If the noble and learned Lord who brought legislation to this Chamber in 1974 to clarify the matter—a matter which was subsequently effected 15 years later by the Statute Law (Repeals) Act 1989—now says very clearly in Halsbury's Laws of England 1996 that there is a problem, surely it is clear that this piece of legislation is appropriate, is necessary, is permissive and, I submit, ought to be passed by this Chamber. I beg to move.

The Lord Bishop of Norwich

Perhaps I should be ashamed to say that I am not very knowledgeable about ecclesiastical law, but it is not one of my enthusiasms. However, I recognise its importance in the maintenance of good order in the Church. For that reason, I value very highly the expert advice of ecclesiastical lawyers; indeed, I depend upon it. One of the Church's senior lawyers, Miss Ingrid Slaughter, sent me a detailed briefing on the Bill explaining the issues, which are more complex than I realised. She did so in language that even the Bishop of Norwich can understand. She has helped me in the past and, knowing my frailties, stressed in her briefing that she thought there was no need for me to speak. She did not add, because she is gracious, that she feared that, if I did so, I might make a hash of it. Nevertheless, I want to make a few brief and non-technical remarks.

The Church of England sympathises—indeed, strongly supports—the motives which have led the noble Lord, Lord Alderdice, to introduce his amendment. I hardly need labour the point that we share wholeheartedly with him a commitment to the unity of all the Churches, and an abhorrence both of a sectarian spirit and discrimination on grounds of religion or lack of it. However, I have to communicate the fact that the Church's lawyers, whom I know to he personally in complete sympathy with the noble Lord's motives, believe that there are technical flaws which would make for complications in the operation of parts of the Bill.

If it was thought right ultimately to redraft the Bill, I believe that the advice of the Church of England's legal experts would be invaluable, as well as that of the Church's main committee, through which the main Christian denominations work together on matters touching relations between Church and state. So it is with regret and great reluctance that I have to say that I am unable to support the noble Lord's amendment. I say, "regret", because I strongly support everything that he is trying to do.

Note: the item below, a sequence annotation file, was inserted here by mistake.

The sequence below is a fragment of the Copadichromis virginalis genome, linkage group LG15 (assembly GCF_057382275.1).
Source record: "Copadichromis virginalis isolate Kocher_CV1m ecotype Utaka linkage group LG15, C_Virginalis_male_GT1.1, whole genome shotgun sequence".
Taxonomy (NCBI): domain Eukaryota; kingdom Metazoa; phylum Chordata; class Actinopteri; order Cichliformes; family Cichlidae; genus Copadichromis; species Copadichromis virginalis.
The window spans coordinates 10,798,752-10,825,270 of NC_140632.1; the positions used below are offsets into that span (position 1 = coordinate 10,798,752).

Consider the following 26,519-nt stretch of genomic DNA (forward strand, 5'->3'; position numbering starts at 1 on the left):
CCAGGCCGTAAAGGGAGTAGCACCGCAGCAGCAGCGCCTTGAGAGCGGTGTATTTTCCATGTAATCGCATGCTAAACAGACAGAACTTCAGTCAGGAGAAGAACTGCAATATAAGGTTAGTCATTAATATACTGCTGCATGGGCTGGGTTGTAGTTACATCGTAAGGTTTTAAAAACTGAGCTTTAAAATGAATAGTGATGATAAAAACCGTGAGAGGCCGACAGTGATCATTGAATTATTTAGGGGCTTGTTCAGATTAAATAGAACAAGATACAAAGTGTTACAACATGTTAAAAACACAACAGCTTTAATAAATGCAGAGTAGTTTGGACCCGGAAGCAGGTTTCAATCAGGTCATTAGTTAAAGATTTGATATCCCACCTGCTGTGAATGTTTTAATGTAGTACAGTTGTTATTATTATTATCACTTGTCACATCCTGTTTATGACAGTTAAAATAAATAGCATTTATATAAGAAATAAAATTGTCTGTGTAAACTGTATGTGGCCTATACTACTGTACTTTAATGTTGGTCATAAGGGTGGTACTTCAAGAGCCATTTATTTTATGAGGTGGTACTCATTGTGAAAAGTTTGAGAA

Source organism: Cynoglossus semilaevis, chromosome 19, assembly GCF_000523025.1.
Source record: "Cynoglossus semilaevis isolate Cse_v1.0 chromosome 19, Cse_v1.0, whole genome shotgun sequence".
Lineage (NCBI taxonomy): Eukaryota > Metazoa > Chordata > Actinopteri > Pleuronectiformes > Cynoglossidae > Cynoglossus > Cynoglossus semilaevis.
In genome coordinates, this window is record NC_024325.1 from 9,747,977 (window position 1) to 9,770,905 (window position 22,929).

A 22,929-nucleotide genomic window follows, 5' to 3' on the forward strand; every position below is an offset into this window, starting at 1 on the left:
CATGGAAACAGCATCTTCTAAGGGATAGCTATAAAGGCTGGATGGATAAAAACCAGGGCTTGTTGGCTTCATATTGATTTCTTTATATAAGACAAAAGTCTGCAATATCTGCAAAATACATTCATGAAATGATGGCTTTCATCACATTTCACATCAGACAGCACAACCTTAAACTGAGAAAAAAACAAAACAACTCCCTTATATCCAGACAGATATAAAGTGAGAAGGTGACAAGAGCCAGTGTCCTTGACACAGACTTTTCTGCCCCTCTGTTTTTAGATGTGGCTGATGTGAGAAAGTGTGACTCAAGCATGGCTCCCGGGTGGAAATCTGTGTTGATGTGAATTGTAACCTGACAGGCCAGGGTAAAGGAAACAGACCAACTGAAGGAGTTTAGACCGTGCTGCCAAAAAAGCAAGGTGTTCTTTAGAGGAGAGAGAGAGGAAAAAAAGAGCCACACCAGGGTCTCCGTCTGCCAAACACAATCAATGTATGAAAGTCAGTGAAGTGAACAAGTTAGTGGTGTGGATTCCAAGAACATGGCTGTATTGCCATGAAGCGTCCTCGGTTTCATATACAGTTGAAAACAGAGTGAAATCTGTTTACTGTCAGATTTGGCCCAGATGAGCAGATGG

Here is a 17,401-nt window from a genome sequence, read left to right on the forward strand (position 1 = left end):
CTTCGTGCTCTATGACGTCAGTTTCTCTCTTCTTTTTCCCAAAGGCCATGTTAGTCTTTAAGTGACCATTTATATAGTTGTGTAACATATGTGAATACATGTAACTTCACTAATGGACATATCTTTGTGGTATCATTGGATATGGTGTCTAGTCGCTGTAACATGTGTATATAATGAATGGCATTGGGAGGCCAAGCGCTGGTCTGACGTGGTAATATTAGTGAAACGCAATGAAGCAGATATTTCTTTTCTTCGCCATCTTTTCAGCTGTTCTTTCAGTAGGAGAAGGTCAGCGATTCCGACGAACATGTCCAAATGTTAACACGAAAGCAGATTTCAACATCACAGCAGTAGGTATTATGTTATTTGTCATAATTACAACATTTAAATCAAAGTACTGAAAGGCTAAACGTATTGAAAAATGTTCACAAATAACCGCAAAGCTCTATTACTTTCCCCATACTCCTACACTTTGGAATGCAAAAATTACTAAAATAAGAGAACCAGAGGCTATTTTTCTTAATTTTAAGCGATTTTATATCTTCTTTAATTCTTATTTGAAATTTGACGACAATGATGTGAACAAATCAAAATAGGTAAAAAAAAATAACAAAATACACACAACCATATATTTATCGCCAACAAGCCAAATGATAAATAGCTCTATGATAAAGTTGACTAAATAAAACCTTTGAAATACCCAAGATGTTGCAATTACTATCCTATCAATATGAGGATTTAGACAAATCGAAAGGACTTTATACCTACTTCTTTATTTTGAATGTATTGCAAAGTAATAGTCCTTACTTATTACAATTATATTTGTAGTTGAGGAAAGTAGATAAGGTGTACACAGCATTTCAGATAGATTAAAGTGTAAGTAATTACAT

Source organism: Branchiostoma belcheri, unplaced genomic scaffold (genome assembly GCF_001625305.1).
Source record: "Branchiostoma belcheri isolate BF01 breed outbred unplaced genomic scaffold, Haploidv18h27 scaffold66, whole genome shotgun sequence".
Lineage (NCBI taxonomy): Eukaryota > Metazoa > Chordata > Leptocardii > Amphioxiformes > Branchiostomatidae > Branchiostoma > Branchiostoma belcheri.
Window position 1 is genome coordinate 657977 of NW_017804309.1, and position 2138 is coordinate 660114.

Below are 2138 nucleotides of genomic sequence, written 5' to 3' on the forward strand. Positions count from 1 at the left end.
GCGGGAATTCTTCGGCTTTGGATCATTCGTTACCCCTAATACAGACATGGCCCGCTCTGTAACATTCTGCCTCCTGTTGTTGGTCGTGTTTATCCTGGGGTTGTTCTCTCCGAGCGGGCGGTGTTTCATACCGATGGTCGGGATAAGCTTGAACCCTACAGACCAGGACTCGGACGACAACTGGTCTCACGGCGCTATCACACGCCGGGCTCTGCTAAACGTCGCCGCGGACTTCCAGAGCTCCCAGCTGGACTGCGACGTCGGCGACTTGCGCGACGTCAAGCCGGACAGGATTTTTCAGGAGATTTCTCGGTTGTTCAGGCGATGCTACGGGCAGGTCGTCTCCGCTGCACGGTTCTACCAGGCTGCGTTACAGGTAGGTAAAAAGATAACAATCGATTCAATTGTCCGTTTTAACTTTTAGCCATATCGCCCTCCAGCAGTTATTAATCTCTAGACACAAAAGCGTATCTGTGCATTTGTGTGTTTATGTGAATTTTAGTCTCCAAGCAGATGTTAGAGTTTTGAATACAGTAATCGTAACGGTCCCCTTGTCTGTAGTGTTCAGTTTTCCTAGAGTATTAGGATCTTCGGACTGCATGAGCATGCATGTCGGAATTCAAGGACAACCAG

The Lord Chancellor (Lord Irvine of Lairg)

I am grateful to the noble Lord, Lord Alderdice, for putting down an amendment, which I acknowledge is plainly intended to deal with a point that I made on Second Reading two weeks ago. What I believe the noble Lord has explained in substance to the Committee is the fact that the amendment is designed to ensure that a Lord Chancellor who is willing to exercise ecclesiastical functions, and who is not prevented by any legal bar from doing so, should be entitled to do so. As I understand the noble Lord, he has explained to Members of the Committee that the specific reference to adherents of the Roman Catholic faith is there in recognition of the fact that the situation would be different, in any event, if the office were held by a Roman Catholic, because there would be a pre-existing legal bar. I observe that the noble Lord is nodding his head in agreement. Therefore, I believe that I have accurately summarised his intention.

As I have something of a more encouraging nature to say at the end of my few remarks, I hope that the noble Lord will not be overly disappointed to hear that, while I fully appreciate that the amendment is well meaning, in my judgment the new words would not achieve what he intends. However, they demonstrate how difficult it can be to make apparently minor modifications to an area of law as complex as this one, without creating new anomalies and uncertainties. I was heartened to hear the right reverend Prelate the Bishop of Norwich say that he regarded ecclesiastical law as a rather complex sea that he would not desire for himself to navigate. There is art enormous risk that, in tying up one loose end, other threads will be broken. That is why even a modest change demands great caution and careful examination of all the other inter-reacting legislation.

Perhaps I may expand on that. I believe that the effect of the amendment now proposed to Section 2 of the Lord Chancellor (Tenure of Office and Discharge of Ecclesiastical Functions) Act 1974 would lead to four possible situations. First, if the Lord Chancellor were a Roman Catholic, there would be no change to the present law. He would still be barred by law from exercising the patronage functions. Accordingly, if nothing were done, those functions would devolve on the Archbishop of Canterbury, but they could be transferred to another Minister without the Lord Chancellor being involved. Secondly, if the Lord Chancellor were Jewish, he, too, would continue to be barred by law from exercising the functions himself. They might be transferred to another Minister, but only if the Lord Chancellor agreed. Otherwise they would devolve on the Archbishop. Thirdly, if the Lord Chancellor was a member of the Church of England, only he could exercise the functions. There would be no machinery to enable any other person to do so. I should pause here to endorse the comments made by the noble Lord, Lord Mishcon, at Second Reading about the uncertainty of what may be meant by being a member of that Church.